mandments: To eat meat only after
shehitah has been performed, not
to perform shehitah on a dam and
its young on the self same day,
to cover up the blood of beast
and bird, not to take the dam
with its young and to send away
the dam if one takes it froth off
its young.
It is evident from the very
titles that the humanitarianism of
the shehitah laws is emphasized
that every effort is made to pre-
vent cruelty to animals.
Those who would curtail she-
hitah laws would do well to study
this material as an indication that
prevention of cruelty to animals
and to birds in amply provided
for in Jewish law.
Dr. Grossman stated in a schol-
arly introduction to this volume
that "in formulating the Book of
Holiness, Maimonides took into
full account the entire range of
Jewish literature from the earliest
times down to his own age, with
which he was most thoroughly
and minutely familiar, and made
complete, painstaking use of it."
Dr. Grossman also pointed out
that "Maimonides wrote his Code
in accordance with definite herm-
eneutic rules governing his con-
struction and interpretation of
law as transmitted in Scripture
and Talmud." He wrote that this
work "was devoted entirely to the
exposition of Talmudic hermen-
euch ruling of the Talmud with
great exactitude, including all of
the refinements and allusions re-
lating thereto. In general Maimo-
nides does not derive new rulings,
but only records the laws set forth
in the Talmud in their original
wording and form, each one in
its proper place."
Of added interest is Dr. Gros-
sman's comment that "while Mai-
monides valued man-made science
highly, he believed that it should
be limited to its proper sphere;
worldly wisdom, he thought, can-
not outweigh the wisdom of the
Torah, but should rather be sub-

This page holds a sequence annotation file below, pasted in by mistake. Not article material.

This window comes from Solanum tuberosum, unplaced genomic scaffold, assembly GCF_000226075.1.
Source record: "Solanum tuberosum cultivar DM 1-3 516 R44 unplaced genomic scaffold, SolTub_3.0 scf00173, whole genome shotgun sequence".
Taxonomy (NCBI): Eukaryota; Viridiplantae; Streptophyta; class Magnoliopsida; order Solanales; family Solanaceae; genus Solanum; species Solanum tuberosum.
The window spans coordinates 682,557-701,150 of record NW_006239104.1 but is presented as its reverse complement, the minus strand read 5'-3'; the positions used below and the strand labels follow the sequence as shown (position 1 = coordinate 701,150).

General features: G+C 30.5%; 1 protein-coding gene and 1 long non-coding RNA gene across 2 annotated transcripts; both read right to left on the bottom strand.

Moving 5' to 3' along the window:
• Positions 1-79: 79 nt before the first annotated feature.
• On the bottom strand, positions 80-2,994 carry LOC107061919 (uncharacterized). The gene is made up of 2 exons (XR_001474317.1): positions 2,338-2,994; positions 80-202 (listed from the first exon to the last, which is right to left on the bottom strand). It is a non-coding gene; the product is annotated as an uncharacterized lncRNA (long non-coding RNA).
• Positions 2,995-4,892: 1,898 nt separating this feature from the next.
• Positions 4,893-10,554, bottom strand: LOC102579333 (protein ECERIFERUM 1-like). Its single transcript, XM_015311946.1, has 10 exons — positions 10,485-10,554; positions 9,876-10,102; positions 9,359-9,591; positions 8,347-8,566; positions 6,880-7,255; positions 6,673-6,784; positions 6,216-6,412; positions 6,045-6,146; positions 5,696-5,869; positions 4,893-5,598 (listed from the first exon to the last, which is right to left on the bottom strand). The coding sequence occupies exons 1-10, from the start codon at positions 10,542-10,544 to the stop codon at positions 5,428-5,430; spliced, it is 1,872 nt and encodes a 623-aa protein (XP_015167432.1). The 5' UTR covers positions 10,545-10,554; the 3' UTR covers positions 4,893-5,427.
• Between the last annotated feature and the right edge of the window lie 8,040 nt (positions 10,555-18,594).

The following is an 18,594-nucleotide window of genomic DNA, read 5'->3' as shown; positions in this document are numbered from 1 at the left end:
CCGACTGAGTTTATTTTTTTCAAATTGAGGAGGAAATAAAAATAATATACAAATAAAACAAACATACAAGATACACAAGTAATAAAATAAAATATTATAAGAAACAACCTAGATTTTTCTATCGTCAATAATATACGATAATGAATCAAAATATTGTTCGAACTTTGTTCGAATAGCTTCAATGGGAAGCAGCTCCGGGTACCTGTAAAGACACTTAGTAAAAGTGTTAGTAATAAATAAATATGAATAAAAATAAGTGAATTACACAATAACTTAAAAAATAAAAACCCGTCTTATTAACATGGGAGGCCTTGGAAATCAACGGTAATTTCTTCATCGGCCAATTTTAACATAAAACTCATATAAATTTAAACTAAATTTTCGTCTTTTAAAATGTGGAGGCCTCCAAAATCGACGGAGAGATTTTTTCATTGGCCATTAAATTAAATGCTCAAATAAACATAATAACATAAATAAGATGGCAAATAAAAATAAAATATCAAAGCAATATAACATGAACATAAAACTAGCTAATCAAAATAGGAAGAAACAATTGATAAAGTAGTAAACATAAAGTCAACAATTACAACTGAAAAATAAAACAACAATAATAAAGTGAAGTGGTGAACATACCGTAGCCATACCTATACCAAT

servient to it."

Fortune Magazine Figures U.S. Jews Give
$625 Million a Year to Charity; Calls It 'Miracle'

NEW YORK (JTA) — Jews in
cerned with the resettlement in
"Non-Jewish fund raisers marvel
the United States contribute more
Israel of Jewish refugees from at the technique of the famous
than $625,000,000 a year to various
Europe and Africa. In its 27 `calling dinners' that kick off
philanthropic causes while the
years of existence, UJA has major Jewish philanthropic cam-
total of private philanthropy
raised over $1,500,000,000. In paigns. After the formal speeches
reaches $8,000,000,000 a year, an
1966 its goal is $73,000,000. The by visiting dignitaries, the chair-
article in the January issue of For-
campaign is being led by Max man starts calling the roll. Each
tune, the monthly magazine of
M. Fisher, the Detroit industrial. guest rises as his name is called,
American big business, estimates.
ist, who is also president of the and the chairman coolly asks, 'All
It calls Jewish giving a "miracle."
nonsectarian United Foundation right, Jack, what will you give?'
"The miracle of Jewish giving
of Detroit. Jewish businessmen, Or perhaps, 'Well now, Morris, you
can be traced to ancient biblical